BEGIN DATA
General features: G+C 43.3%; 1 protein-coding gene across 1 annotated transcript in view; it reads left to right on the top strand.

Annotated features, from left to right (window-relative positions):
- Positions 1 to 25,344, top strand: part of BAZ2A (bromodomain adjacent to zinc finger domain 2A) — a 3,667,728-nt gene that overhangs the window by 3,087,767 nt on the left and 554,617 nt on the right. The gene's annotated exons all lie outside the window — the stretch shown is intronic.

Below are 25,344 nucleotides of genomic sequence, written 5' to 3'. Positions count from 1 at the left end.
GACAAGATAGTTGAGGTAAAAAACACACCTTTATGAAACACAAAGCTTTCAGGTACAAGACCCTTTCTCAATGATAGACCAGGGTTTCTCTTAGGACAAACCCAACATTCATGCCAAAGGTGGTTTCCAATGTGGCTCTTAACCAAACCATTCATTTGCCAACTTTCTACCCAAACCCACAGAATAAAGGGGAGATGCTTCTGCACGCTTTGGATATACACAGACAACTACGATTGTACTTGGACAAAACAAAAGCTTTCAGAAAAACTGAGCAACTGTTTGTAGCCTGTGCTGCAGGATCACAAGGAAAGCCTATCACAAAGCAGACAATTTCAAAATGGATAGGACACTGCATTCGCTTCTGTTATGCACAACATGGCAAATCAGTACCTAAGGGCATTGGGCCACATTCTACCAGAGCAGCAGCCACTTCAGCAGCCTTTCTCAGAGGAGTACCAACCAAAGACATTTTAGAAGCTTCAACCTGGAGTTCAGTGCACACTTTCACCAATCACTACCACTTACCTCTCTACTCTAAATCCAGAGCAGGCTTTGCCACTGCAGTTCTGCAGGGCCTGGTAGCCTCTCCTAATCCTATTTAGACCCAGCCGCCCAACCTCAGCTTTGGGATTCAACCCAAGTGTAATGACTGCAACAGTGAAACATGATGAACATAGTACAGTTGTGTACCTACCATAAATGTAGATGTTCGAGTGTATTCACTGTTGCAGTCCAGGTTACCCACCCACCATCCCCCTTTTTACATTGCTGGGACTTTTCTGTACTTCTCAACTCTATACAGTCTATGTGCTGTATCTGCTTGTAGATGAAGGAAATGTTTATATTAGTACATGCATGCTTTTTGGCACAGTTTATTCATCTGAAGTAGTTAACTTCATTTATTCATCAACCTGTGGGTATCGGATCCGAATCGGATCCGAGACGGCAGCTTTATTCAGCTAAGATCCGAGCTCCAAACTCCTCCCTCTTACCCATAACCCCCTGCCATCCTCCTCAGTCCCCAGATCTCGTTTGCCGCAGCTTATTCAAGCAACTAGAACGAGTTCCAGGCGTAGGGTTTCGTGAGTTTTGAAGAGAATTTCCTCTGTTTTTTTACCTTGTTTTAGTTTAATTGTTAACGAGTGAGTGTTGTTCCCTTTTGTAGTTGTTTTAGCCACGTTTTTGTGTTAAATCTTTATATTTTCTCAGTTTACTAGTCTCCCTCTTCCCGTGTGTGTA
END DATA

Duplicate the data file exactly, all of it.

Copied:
General features: G+C 43.3%; 1 protein-coding gene across 1 annotated transcript in view; it reads left to right on the top strand.

Annotated features, from left to right (window-relative positions):
- Positions 1 to 25,344, top strand: part of BAZ2A (bromodomain adjacent to zinc finger domain 2A) — a 3,667,728-nt gene that overhangs the window by 3,087,767 nt on the left and 554,617 nt on the right. The gene's annotated exons all lie outside the window — the stretch shown is intronic.

Below are 25,344 nucleotides of genomic sequence, written 5' to 3'. Positions count from 1 at the left end.
GACAAGATAGTTGAGGTAAAAAACACACCTTTATGAAACACAAAGCTTTCAGGTACAAGACCCTTTCTCAATGATAGACCAGGGTTTCTCTTAGGACAAACCCAACATTCATGCCAAAGGTGGTTTCCAATGTGGCTCTTAACCAAACCATTCATTTGCCAACTTTCTACCCAAACCCACAGAATAAAGGGGAGATGCTTCTGCACGCTTTGGATATACACAGACAACTACGATTGTACTTGGACAAAACAAAAGCTTTCAGAAAAACTGAGCAACTGTTTGTAGCCTGTGCTGCAGGATCACAAGGAAAGCCTATCACAAAGCAGACAATTTCAAAATGGATAGGACACTGCATTCGCTTCTGTTATGCACAACATGGCAAATCAGTACCTAAGGGCATTGGGCCACATTCTACCAGAGCAGCAGCCACTTCAGCAGCCTTTCTCAGAGGAGTACCAACCAAAGACATTTTAGAAGCTTCAACCTGGAGTTCAGTGCACACTTTCACCAATCACTACCACTTACCTCTCTACTCTAAATCCAGAGCAGGCTTTGCCACTGCAGTTCTGCAGGGCCTGGTAGCCTCTCCTAATCCTATTTAGACCCAGCCGCCCAACCTCAGCTTTGGGATTCAACCCAAGTGTAATGACTGCAACAGTGAAACATGATGAACATAGTACAGTTGTGTACCTACCATAAATGTAGATGTTCGAGTGTATTCACTGTTGCAGTCCAGGTTACCCACCCACCATCCCCCTTTTTACATTGCTGGGACTTTTCTGTACTTCTCAACTCTATACAGTCTATGTGCTGTATCTGCTTGTAGATGAAGGAAATGTTTATATTAGTACATGCATGCTTTTTGGCACAGTTTATTCATCTGAAGTAGTTAACTTCATTTATTCATCAACCTGTGGGTATCGGATCCGAATCGGATCCGAGACGGCAGCTTTATTCAGCTAAGATCCGAGCTCCAAACTCCTCCCTCTTACCCATAACCCCCTGCCATCCTCCTCAGTCCCCAGATCTCGTTTGCCGCAGCTTATTCAAGCAACTAGAACGAGTTCCAGGCGTAGGGTTTCGTGAGTTTTGAAGAGAATTTCCTCTGTTTTTTTACCTTGTTTTAGTTTAATTGTTAACGAGTGAGTGTTGTTCCCTTTTGTAGTTGTTTTAGCCACGTTTTTGTGTTAAATCTTTATATTTTCTCAGTTTACTAGTCTCCCTCTTCCCGTGTGTGTA